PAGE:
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Showing posts from March 25, 2007

Gen.Hamid Gul and his daughter : Man/womanHandling

Pakistani policemen manhandle renowned opposition leader Lt Gen (Retd) Hameed Gul and his daughter Uzma Gul during a demonstration against the sacking of Chief Justice of Pakistan, Iftikhar Muhammad Chaudhry. The protests in Islamabad and Lahore came hours Chaudhry was to attend a hearing at the Supreme Court in the capital into misconduct charges laid by President General Pervez Musharraf Gen.Hamid Gul and his Daughter Ms.Uzma Gul About Ms.Uzma Gul Varan Tours, Sadar , Rawalpindi Source: Uzma Gul established a transport company initially with only one bus, and now the company owns a fleet of 75 buses, which are running on various routes of Rawalpindi and Islamabad. Transport is considered to be a very difficult domain where even the male entrepreneurs fear to enter — but Uzma dared to. She wanted to dispel the notion that woman entrepreneurs restrict themselves to certain traditional businesses. Uzma has been associated with this business for the last 10 years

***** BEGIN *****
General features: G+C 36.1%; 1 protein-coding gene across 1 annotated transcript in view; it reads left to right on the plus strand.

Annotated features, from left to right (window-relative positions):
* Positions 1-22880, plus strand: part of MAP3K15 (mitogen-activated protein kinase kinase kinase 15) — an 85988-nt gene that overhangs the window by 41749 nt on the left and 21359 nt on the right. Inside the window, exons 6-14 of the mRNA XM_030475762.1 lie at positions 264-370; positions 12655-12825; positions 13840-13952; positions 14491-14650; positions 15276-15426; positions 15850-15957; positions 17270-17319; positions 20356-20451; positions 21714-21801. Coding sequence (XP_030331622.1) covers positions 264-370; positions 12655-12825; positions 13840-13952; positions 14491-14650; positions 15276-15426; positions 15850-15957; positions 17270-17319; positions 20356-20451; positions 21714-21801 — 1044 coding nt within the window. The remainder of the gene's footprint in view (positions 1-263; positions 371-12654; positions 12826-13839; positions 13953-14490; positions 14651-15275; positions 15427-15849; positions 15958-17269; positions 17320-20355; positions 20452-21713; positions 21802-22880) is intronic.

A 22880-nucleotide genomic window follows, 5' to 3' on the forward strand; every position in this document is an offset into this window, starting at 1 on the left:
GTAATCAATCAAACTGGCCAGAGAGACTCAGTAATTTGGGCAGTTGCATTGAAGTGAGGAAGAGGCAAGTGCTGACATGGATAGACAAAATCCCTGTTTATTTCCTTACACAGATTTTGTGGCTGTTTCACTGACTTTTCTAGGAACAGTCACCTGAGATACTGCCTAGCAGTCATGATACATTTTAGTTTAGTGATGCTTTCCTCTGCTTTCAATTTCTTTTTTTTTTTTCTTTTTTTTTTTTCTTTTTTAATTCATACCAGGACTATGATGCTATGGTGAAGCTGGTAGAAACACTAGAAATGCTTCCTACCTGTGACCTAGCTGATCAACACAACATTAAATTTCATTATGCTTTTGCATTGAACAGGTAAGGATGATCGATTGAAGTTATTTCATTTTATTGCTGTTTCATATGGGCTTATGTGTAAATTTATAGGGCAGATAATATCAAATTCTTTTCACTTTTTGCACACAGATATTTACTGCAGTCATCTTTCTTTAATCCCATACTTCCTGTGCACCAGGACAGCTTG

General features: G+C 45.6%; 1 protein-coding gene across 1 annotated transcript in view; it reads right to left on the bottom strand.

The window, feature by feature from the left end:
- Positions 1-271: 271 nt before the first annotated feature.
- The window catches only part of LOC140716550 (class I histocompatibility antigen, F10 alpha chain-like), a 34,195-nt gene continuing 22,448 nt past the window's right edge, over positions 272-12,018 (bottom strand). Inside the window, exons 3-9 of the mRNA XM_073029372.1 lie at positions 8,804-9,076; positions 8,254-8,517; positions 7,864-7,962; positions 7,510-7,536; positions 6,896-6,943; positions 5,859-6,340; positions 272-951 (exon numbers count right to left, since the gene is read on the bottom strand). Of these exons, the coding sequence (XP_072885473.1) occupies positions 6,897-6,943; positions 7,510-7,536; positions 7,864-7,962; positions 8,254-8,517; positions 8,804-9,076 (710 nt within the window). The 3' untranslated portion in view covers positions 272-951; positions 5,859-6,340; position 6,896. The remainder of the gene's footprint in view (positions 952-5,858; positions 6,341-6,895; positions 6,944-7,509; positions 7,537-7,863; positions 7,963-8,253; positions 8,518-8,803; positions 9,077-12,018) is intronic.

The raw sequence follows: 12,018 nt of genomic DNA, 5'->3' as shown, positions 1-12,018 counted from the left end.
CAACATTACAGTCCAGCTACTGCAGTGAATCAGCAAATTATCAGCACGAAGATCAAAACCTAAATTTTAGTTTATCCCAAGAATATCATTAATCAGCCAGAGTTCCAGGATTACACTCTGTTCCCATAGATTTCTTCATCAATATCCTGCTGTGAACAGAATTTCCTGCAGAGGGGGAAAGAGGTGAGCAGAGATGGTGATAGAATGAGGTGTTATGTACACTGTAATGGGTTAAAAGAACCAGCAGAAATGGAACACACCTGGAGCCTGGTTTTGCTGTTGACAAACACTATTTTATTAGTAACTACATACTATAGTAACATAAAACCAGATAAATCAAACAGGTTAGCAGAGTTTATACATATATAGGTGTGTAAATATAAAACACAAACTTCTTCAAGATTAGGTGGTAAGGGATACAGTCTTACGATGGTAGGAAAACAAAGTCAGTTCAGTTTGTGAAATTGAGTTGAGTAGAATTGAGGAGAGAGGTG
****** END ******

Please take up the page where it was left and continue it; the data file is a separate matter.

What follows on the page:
by B. Raman There has been an increasingly disturbing challenge to the authority of Pakistan's President, Gen. Pervez Musharraf, from jihadis inspired by the Neo Taliban and Al Qaeda, who are actively supported by a group of retired officers of the Army and the Inter-Services Intelligence (ISI). This group is led by Gen. Mohammad Aziz, a Kashmiri Sudan from the Pakistan-Occupied Kashmir (POK), Lt. Gen. Hamid Gul, Lt. Gen. Javed Nasir, Lt. Gen. Mahmood Ahmed, Maj.Gen. Zahir-ul-Islam Abbasi and Sq. Leader Khalid Khawaja. 2. Mohammad Aziz and Mahmood Ahmed used to be the most trusted Lt.Gen. of Musharraf when he took over as the Chief of the Army Staff (COAS) in October,1998. It is they who staged the coup against Nawaz Sharif, the then Prime Minister, on October 12,1999, when he dismissed Musharraf while he was flying from Colombo to Karachi and ordered Lt. Gen. Ziauddin, the then DG of the ISI, to take over as the COAS. They prevented Ziauddin from taking over and overthrew

Duel for Leverage Fuels Conflict, Not Diplomacy